ISLAMABAD/RAWALPINDI, May 2: With the general elections approaching, a number of businesses have seen a boom in the twin cities.

“From printing of stickers, banners, streamers and flags to catering and rent-a-car service, the owners are earning good profits these days,” said Ahmed Umar Munawer, a trader at Najam Square near Peshawar Mor in Islamabad.

“I do not know about the larger prospect of the economy but at least some businesses are booming because of the elections,” added Mr Munawer.

A visit to different parts of the capital city showed that main political parties like the PML-N, PTI, PPP and JI have established over 200 roadside campaign offices.

When asked if election days boosted economic activities, social economist Dr Qaisar Bengali said: “Elections can’t create any major new economic activity instead it increases the flow of money from the rich to the poor.”

He added that an industrialist or feudal lord would spend more money on his election campaign in the shape of printing banners and giving meals to the potential voters.

However, a few businesses are booming with each passing day. “We have rented out around 20 vehicles to several political parties and are earning around Rs150,000 a day,” said a rent-a-car owner, who refused to share his name. “The demand for rented cars has gone up with the approach of the elections,” he added.

“We are charging around Rs14,000 per day from the PML-N candidate Anjum Aqeel Khan for tents and chairs, including a single table, placed in different parts of the city,” said Mr Saqib, who owns a tent service business at Peshawar Mor.

For an independent candidate in NA-48 in Islamabad, the daily expense is over Rs50,000. “I am giving three-time meals to all the visitors to my home besides paying the rent and fuel charges of vehicles other than drivers and security guards,” said the candidate who did not wish to share his name.

“I am also providing boarding to over 100 people who have come from my village in Kasur,” he adedd.

Manzoor Hussain, a driver, added: “My services have been given by my company to a leading political party for almost a month.”

He said he was happy to be on the driving seat for the last two weeks and would continue with the assignment till May 3.

In Rawalpindi, candidates are hiring motorcycles on rent and giving them to their young supporters to take rounds of the city waving the flags of their respective parties.

Three shops at Committee Chowk are renting out motorcycles at Rs100 per hour. “Every evening, I rent out around 50 motorcycles to the candidates,” said Imtiaz Ahmed, a dealer of rent-a-motorcycle.

He did not want the name of the candidate to be printed in the newspaper. “On the elections day, the rent will be doubled and this has already been conveyed to the candidates in NA-55 and NA-56,” he said.

“Earlier, I used to earn Rs2,000 per day but for the last 10 days I have been getting Rs12,000 daily,” he said.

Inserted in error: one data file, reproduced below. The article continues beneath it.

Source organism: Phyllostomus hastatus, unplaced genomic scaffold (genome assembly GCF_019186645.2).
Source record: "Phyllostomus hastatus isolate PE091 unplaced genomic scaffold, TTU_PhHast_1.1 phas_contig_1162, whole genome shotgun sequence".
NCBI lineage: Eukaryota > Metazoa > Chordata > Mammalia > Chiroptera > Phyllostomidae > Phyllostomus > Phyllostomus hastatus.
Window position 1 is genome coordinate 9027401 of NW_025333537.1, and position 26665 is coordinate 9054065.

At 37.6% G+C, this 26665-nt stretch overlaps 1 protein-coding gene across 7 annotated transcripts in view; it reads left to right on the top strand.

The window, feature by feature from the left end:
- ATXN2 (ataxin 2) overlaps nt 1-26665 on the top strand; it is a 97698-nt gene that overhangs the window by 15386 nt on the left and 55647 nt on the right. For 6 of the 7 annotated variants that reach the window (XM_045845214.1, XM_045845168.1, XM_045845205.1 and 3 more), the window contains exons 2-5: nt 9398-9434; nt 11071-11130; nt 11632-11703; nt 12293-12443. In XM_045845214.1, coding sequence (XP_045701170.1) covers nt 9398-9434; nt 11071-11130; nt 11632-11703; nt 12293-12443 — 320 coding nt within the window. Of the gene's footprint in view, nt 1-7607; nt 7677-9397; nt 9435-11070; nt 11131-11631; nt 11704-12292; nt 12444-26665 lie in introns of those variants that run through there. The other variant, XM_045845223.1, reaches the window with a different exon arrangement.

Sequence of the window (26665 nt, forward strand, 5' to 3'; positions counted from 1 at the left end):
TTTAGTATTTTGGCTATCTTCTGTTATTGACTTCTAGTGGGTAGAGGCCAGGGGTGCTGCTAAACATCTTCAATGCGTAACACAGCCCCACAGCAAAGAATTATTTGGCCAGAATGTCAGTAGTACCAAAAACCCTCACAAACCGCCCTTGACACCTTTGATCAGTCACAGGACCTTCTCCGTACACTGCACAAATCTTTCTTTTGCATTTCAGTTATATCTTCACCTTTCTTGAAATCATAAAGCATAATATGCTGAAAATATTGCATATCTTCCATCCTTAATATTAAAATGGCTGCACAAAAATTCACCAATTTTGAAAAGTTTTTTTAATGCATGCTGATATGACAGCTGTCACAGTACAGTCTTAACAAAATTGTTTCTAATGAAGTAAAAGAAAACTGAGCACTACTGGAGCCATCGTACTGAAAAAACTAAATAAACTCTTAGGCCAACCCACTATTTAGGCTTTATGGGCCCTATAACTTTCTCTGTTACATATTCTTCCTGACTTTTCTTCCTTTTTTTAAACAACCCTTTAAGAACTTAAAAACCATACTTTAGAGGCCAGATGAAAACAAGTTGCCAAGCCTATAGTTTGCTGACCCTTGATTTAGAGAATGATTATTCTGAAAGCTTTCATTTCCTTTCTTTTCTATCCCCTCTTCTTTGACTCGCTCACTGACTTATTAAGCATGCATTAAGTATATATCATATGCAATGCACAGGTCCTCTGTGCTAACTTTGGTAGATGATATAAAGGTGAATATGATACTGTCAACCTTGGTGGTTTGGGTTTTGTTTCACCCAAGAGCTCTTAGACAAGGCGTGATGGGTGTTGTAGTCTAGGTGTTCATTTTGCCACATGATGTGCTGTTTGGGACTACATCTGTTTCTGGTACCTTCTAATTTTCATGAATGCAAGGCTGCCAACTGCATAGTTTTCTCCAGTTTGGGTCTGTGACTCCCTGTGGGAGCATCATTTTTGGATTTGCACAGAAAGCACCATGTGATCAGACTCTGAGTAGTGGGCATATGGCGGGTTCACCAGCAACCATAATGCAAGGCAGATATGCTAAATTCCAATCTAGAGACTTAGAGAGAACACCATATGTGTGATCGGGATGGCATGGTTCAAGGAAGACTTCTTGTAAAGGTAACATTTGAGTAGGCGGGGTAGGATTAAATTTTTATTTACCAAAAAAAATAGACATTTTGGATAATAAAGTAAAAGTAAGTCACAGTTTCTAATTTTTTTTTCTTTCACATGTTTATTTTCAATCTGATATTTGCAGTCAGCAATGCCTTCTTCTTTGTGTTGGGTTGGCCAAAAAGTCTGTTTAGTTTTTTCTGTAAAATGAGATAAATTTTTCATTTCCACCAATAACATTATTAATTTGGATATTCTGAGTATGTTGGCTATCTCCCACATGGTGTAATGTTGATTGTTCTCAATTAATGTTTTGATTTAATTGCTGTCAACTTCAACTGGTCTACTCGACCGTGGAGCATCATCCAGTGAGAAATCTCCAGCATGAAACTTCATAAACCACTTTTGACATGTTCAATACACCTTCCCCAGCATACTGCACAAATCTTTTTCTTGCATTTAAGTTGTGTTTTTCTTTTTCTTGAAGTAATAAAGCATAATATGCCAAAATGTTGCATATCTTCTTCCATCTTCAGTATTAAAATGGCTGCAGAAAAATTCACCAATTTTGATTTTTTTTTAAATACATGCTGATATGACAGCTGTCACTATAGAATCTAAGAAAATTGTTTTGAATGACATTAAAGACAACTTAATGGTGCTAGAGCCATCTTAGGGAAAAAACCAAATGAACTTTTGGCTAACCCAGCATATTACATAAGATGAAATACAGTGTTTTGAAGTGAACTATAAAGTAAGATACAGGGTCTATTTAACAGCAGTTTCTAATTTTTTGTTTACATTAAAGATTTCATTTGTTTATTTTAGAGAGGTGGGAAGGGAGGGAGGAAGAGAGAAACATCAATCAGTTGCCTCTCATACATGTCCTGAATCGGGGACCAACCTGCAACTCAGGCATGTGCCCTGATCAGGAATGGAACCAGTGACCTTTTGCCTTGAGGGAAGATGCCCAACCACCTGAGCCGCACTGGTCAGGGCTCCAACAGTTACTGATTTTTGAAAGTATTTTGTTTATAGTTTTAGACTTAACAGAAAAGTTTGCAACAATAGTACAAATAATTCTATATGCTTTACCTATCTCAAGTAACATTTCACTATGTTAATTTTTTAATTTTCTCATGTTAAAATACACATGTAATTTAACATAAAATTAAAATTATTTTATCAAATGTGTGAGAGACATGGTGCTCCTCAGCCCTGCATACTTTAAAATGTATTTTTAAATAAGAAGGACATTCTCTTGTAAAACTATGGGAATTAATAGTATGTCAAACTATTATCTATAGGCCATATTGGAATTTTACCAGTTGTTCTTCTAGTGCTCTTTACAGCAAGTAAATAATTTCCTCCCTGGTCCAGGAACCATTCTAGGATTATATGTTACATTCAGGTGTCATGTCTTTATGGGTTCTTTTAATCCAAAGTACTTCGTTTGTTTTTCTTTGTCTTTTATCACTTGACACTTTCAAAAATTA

Car dealers: The car dealers are also busy in booking their vehicles for the elections day rallies. “The candidates do not approach us directly but make advance payments through their supporters. Nobody will give you the exact amount of money they have received but the cars are being hired on double rates,” said Ahmed Saleem, a member of the car dealers association.

Sports goods: The dealers in sports goods are also making money mostly from the sale of bats, the election symbol of the PTI.

Approximately 3,000 bats were sold from eight shops in Raja Bazaar on Thursday morning alone. We placed orders with the main dealer and he advised us to sell all the substandard bats which could not be used for playing cricket,” said Mukhtar Ahmed.

He said toy tigers, the election symbol of the PML-N, were also selling like hot cakes. People mostly wanted to place the tiger on their vehicles. He said sports shops had also arranged toy tigers.

Catering services: The demands for chairs and food have increased with the setting up of election offices and political parties arranging corner meetings.

The caterers in Bhabara Bazaar, Chittian Hattian, Commercial Market, Sadiqabad, Tench Bhatta and Saddar are making Murgh Pulao Deg for supply to gatherings of political parties.

“Earlier, the five to 10 kg Deg of Muraq Pulao was available at Rs2,500 to Rs3,300 but due to the urgent orders we have increased the rate to Rs4,000 to Rs5,500,” said Rafique Sultan, a cook at Chittian Hattian.

The demand for chairs and tables on rent has also increased. “We already provided all the stock to election offices and there are no more chairs and tables for rent,” said Malik Naseer, at Iqbal Road.

Security gadgets: “We provided to some candidates cellphone jammers and walk-through gates on rent. Some have got installed security cameras in their houses,” said Mohammad Shahid, a dealer at Benazir Bhutto Road. He said their business had increased but not too much. “We deal in security gadgets but it was very rare people hired these gadget on rent,” he said.

On the other hand, owners of sweet shops were not happy as the electioneering did not create good impact on their business. “In the past, supporters and party workers used to buy sweets in bulk for the opening of election offices. We are selling sweets as per routine,” said Chaudhry Zafar, the president of the sweet shops association.

Updated May 03, 2013 08:22am

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